The quadrennial soap opera that is the Summer Olympics gets under way again today in Sydney, inspiring the usual mixed response of blahs and hurrahs. Nobody disputes that the Summer Games have become the world’s biggest recurrent spectacle, costing more than some countries’ GDP and cornier than Kansas. But opinion is split on whether this giant sports fest is a welcome thing or a boring, scandal-ridden extravaganza to be avoided at all costs. Sports junkies and grumpy old cynics know where they stand. For the rest of us, it’s a bit of a tossup.
Let’s look at the balance sheet.
Size: The Summer Olympics are too big, critics say. They certainly have outgrown their origins as a track meet for ancient Greek city-states — and they’re still growing. There were 250 events in Barcelona in 1992, 280 in Atlanta four years later, and there will be 300 in Sydney. The number of media representatives — always a good measure of bloat — has jumped from 12,000 in Barcelona to 21,000 in Sydney. A senior International Olympic Committee member this week advocated scaling back future Games so that less developed countries can afford to host one (Africa, South America, India and China have never staged an Olympics). Others have suggested spreading the Games among several cities.
On the plus side, size-wise, is the sheer breadth of the modern Games’ appeal. Like a five-ring circus, they have something for everybody, including unusual sports that otherwise never see a TV camera: synchronized diving, keirin cycling, kayaking, field hockey, beach volleyball. Women’s sports also enjoy their highest profile here. As for dispersing the Games, devotees argue that the Greek-inspired unity of place, time and action — all the world’s best athletes at one site for just two weeks — is the whole point of the exercise.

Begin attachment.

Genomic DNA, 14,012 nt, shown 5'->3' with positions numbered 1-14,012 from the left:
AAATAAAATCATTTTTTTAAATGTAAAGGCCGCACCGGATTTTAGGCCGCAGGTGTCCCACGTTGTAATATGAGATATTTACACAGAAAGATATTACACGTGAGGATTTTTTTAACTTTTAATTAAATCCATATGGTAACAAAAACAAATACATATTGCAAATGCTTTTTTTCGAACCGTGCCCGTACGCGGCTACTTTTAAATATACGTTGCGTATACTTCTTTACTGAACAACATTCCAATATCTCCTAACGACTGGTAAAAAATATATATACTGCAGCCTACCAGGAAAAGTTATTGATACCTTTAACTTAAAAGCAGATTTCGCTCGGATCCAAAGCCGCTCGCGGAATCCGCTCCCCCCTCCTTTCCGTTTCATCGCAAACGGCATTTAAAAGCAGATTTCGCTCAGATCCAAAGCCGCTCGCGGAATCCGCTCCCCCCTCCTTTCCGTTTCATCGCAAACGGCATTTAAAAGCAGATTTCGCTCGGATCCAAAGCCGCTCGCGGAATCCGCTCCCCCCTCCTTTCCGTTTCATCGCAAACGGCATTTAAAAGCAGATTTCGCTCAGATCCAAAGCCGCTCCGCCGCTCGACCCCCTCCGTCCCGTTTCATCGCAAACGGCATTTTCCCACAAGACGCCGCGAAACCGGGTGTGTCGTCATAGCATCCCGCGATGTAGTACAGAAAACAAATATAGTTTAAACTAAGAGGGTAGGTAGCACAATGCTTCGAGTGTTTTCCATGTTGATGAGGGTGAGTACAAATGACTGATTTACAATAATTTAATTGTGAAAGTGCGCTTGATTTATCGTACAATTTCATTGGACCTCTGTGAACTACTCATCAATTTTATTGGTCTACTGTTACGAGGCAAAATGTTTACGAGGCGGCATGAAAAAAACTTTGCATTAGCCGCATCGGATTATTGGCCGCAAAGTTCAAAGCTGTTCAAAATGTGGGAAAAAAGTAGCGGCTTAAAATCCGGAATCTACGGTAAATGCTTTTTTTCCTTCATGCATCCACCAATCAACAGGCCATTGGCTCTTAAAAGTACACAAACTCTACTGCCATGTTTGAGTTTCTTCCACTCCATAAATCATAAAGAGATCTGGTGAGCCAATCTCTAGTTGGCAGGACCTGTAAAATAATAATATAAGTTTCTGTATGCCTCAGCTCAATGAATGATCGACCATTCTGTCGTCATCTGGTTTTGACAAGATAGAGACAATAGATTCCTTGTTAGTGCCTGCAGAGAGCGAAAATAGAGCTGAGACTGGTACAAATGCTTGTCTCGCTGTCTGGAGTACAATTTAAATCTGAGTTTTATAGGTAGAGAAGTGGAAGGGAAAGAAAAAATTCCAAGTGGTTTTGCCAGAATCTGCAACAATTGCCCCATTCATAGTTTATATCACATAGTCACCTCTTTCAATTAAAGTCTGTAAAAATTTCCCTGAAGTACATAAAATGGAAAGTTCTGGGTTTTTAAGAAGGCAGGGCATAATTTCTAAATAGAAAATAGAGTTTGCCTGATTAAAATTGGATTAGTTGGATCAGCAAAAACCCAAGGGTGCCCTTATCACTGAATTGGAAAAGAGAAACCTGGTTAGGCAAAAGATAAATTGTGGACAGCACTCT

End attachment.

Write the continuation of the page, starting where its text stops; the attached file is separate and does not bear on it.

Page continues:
Scandal: This has been brought to such a pitch of mastery in so many countries that we hear they are thinking of making it an official sport at both the Summer and Winter Games. There will be several events: a corruption marathon; a triathlon of short-run waste, fraud and mismanagement; doping; and gambling. All athletes are automatically eligible to participate in the latter two. This should deftly transform what has been a running sore on the entire Olympic body into a selling point for future Games.
Unscripted disturbances: These can go either way. On the negative side are the major tragedies that can scar a Games forever — the Munich massacre of 1972, the Atlanta bombing of 1996 — and the lesser foulups that simply upset people, like the barbecued doves of Seoul or the transportation glitches that plagued Nagano. That is why Sydney has rightly been at pains to keep its nuclear facilities and Olympic venues off-limits to terrorists and its wobbly trains on the rails.
On the positive side is the fact that unscripted disturbances are good value for those who find it hard to get serious about medal counts or world records. Sydney has already provided excellent entertainment in the form of sensible Australians trying to steal the Olympic torch and throw it in the ocean, sensible sharks steering clear of scary triathletes training in Sydney Harbor, and silly athletes insulting each other like chest-thumping gorillas. These are all just what one expects from a well-run Olympics. And we can’t wait to see what Sydney’s famous drag queens come up with for the closing ceremony.
The world’s longest drum roll: It may actually stand second in this respect to the U.S. presidential-election runup, but pre-Olympic hype has much the same effect as a nomination convention. By the time their big day rolls round, nobody will care what happens to Marion Jones or Ian Thorpe or the U.S. basketball team. In fact, right-minded people would rather go swimming with the sharks than watch them compete. There is no bright side to this deadly, hype-induced boredom, but luckily, it is always offset by:
Corny moments. These are the heart and soul of the Olympics. The best are unheralded, like gymnast Kerri Strug vaulting for team gold on a broken ankle in Atlanta, but they can cap years of anticipation, too. If Japan’s Ryoko Tamura and Naoko Takahashi win their judo and marathon events, as the country fully expects, those will be Grade A corny moments. If Australia’s track star Cathy Freeman becomes the first Aborigine to win gold — on her home ground — hearts will squeeze a bit. And then there are the nonathletic high points. There will be two surefire ones in tonight’s opening ceremony alone: when the North and South Korean delegations march together for the first time, and when those four athletes from East Timor walk out to represent the world’s newest country.
Boring? No way. This is the greatest show on Earth.
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